Other cases have been brought against companies claiming investor and consumer fraud as well as misleading advertising. A high-profile investor fraud case brought by the New York Attorney General against ExxonMobil was dismissed last year, but three other attorneys general have since brought similar cases focusing on consumer fraud claims. Most recently, attorneys general in Minnesota and Washington DC brought consumer fraud lawsuits against Exxon and several other Big Oil defendants. Exxon is the target of another recent lawsuit filed by an environmental group called Beyond Pesticides alleging misleading marketing and advertising.
Non-U.S. Climate Cases Tend to be More Successful
According to the report, 58 percent of climate litigation lawsuits outside the U.S. had outcomes identified as favorable to climate action.
“We have found looking at the data that outside of the United States, judges appear more inclined to support more effective climate action,” report co-author Rebecca Byrnes, policy analyst at the Grantham Research Institute, said in a press release.
Even in cases that were not ultimately successful, like the landmark American youth climate lawsuit Juliana v. United States, there are indications that judges are grasping the gravity of the climate threat.
“What we’re seeing in cases like…Juliana in the US Court of Appeals are decisions that did not rule in favour of the plaintiffs but that included statements that recognise the risks imposed by climate change, leaving the door open for future successes in different circumstances,” added report co-author Joana Setzer, Assistant Professorial Research Fellow at the Grantham Research Institute.
Climate Protests and COVID Impact
The report also notes that 2019 saw waves of direct action and climate change protests such as the Extinction Rebellion uprisings and youth climate strikes, which could work as a complimentary strategy to litigation.
“In some countries, litigation and direct protest were blended, forming part of a broader strategy of environment and climate advocacy,” the report states.
This year, with the Covid-19 pandemic upending global society, it is unclear how that crisis will impact climate litigation. According to the report, it could result in a dampening of legal activity, or it could instigate new litigation such as cases linking the public health crisis to the climate crisis. Economic recovery packages that lock in more high carbon development, for example, could be challenged in court. A British climate litigation nonprofit called Plan B sent a letter on July 7 to the UK government threatening legal action over the government's COVID recovery plans. Plan B says the plans, which it calls a “new deal for polluters,” lock in a path towards 4˚C warming and violate the Paris Climate Agreement, the UK's 2050 target to reach net zero emissions, and the human right to life.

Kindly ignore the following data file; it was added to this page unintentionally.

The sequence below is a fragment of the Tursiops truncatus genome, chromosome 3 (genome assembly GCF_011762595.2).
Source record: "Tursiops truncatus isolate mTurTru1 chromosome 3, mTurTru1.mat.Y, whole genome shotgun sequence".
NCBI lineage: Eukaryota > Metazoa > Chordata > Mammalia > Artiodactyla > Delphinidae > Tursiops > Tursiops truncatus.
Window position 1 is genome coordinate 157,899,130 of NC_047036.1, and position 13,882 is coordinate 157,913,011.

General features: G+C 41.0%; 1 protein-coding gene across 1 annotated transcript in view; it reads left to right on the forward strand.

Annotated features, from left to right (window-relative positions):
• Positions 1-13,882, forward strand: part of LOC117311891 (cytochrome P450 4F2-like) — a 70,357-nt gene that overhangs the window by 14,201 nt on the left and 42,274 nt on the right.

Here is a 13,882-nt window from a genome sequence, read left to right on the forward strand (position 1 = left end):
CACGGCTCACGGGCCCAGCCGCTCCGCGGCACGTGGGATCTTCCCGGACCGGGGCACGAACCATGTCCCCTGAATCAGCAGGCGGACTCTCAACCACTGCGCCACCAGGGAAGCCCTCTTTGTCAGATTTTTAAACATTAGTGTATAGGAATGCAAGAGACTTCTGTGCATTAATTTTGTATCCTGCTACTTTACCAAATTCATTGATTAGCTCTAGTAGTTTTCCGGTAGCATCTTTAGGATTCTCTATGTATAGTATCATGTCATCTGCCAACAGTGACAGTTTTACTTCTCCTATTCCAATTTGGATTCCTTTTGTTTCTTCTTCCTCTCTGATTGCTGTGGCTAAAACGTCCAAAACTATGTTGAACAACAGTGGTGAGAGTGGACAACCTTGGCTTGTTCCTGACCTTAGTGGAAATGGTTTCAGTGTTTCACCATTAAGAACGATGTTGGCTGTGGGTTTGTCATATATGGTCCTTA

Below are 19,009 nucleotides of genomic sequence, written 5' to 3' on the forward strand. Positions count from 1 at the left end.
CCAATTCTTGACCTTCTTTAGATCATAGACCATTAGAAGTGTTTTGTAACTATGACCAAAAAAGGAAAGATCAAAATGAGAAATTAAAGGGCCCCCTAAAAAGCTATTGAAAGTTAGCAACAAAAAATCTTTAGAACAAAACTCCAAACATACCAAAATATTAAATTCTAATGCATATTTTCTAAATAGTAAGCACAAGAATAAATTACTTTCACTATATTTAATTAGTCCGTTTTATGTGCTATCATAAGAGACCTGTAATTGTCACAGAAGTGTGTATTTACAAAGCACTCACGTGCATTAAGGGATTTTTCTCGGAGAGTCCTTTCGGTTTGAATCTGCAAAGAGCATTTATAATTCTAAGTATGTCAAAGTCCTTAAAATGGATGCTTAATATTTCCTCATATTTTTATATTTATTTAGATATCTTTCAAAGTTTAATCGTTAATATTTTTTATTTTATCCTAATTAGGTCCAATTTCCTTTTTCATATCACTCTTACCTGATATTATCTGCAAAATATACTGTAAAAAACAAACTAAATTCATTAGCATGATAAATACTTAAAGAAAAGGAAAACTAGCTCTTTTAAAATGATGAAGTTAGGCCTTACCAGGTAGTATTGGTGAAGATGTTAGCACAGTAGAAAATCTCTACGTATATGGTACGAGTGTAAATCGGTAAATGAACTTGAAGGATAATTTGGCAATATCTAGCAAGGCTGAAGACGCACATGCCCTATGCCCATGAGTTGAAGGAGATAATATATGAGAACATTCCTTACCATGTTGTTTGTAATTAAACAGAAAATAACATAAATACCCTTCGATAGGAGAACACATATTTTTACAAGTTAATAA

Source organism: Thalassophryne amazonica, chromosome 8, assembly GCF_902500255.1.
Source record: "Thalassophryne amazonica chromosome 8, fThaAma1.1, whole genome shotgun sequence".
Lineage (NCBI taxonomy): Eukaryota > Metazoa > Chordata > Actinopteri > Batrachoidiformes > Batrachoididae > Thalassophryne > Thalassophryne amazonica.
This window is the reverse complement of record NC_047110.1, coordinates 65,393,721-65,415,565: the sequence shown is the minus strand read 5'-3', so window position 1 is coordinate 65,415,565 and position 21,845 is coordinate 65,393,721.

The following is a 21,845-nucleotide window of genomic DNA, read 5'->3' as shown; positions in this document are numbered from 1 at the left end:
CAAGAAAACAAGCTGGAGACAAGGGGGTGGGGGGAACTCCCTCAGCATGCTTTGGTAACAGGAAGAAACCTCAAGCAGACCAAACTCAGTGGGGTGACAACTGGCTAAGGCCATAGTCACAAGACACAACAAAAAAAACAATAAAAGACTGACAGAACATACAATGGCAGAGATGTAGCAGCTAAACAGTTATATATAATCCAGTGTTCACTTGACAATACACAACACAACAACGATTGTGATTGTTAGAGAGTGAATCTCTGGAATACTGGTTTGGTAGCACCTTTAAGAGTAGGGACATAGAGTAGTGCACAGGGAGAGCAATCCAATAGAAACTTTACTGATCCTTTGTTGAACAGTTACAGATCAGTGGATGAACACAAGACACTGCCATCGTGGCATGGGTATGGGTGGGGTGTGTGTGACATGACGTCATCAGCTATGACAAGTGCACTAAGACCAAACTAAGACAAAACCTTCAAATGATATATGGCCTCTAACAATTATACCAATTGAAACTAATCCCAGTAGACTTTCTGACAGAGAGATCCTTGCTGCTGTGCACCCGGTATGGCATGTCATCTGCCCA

In the post-COVID era, as the Grantham Research Institute report concludes, “climate litigation may remain as important as ever.”
*Updated July 7, 2020 to include reference to the Plan B letter to the UK government
Story originally published by DeSmog UK
A lawsuit brought by an environmental group against the Irish government seeking more urgent action to stave off climate catastrophe and protect citizens came before the country's Supreme Court last week. If successful, it could have a ripple effect on courts being used to hold national governments to account for failing to slash emissions at the required pace to avoid the worst impacts of climate change.
Climate Case Ireland, as the Irish lawsuit is called, challenges the country’s 2017 National Mitigation Plan. That policy sets out pathways for transitioning to a low carbon economy by 2050 but, as the lawsuit argues, does not include near-term requirements for rapidly reducing greenhouse gas emissions.
Friends of the Irish Environment (FIE) is suing the government claiming that the 2017 policy is inadequate and violates Irish statutory law, the Irish Constitution, and the European Convention on Human Rights. According to FIE, data from the government’s own Environmental Protection Agency shows that Ireland’s emissions between 1990 and 2020 will increase by 11-12 percent, and the country is not on track to meeting its emission reduction goals by 2030.